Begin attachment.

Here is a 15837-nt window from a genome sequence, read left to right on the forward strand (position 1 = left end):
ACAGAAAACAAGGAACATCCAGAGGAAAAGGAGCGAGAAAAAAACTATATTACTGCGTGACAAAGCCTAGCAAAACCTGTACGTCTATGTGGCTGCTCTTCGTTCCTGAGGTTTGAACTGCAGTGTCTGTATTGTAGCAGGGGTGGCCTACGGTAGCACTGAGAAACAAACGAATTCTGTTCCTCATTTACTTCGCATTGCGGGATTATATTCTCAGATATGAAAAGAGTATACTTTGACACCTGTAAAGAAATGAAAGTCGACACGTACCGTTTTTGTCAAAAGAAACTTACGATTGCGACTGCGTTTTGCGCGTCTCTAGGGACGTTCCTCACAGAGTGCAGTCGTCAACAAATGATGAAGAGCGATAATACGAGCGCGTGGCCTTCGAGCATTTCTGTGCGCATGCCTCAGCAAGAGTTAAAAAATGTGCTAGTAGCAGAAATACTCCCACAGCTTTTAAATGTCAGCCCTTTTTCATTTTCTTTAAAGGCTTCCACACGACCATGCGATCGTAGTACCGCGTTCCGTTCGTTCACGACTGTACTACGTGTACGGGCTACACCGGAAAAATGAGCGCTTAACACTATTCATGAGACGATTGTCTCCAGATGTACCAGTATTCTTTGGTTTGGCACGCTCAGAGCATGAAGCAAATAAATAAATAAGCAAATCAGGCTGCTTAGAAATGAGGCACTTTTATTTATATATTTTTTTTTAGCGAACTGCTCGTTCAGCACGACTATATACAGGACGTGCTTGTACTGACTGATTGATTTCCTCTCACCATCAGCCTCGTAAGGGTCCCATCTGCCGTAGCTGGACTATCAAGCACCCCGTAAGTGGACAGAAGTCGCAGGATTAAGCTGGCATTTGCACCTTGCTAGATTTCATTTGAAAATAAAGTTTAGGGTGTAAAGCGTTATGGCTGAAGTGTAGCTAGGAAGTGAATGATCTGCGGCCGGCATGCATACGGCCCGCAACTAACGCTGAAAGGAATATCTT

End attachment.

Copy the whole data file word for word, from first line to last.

Here is a 15837-nt window from a genome sequence, read left to right on the forward strand (position 1 = left end):
ACAGAAAACAAGGAACATCCAGAGGAAAAGGAGCGAGAAAAAAACTATATTACTGCGTGACAAAGCCTAGCAAAACCTGTACGTCTATGTGGCTGCTCTTCGTTCCTGAGGTTTGAACTGCAGTGTCTGTATTGTAGCAGGGGTGGCCTACGGTAGCACTGAGAAACAAACGAATTCTGTTCCTCATTTACTTCGCATTGCGGGATTATATTCTCAGATATGAAAAGAGTATACTTTGACACCTGTAAAGAAATGAAAGTCGACACGTACCGTTTTTGTCAAAAGAAACTTACGATTGCGACTGCGTTTTGCGCGTCTCTAGGGACGTTCCTCACAGAGTGCAGTCGTCAACAAATGATGAAGAGCGATAATACGAGCGCGTGGCCTTCGAGCATTTCTGTGCGCATGCCTCAGCAAGAGTTAAAAAATGTGCTAGTAGCAGAAATACTCCCACAGCTTTTAAATGTCAGCCCTTTTTCATTTTCTTTAAAGGCTTCCACACGACCATGCGATCGTAGTACCGCGTTCCGTTCGTTCACGACTGTACTACGTGTACGGGCTACACCGGAAAAATGAGCGCTTAACACTATTCATGAGACGATTGTCTCCAGATGTACCAGTATTCTTTGGTTTGGCACGCTCAGAGCATGAAGCAAATAAATAAATAAGCAAATCAGGCTGCTTAGAAATGAGGCACTTTTATTTATATATTTTTTTTTAGCGAACTGCTCGTTCAGCACGACTATATACAGGACGTGCTTGTACTGACTGATTGATTTCCTCTCACCATCAGCCTCGTAAGGGTCCCATCTGCCGTAGCTGGACTATCAAGCACCCCGTAAGTGGACAGAAGTCGCAGGATTAAGCTGGCATTTGCACCTTGCTAGATTTCATTTGAAAATAAAGTTTAGGGTGTAAAGCGTTATGGCTGAAGTGTAGCTAGGAAGTGAATGATCTGCGGCCGGCATGCATACGGCCCGCAACTAACGCTGAAAGGAATATCTT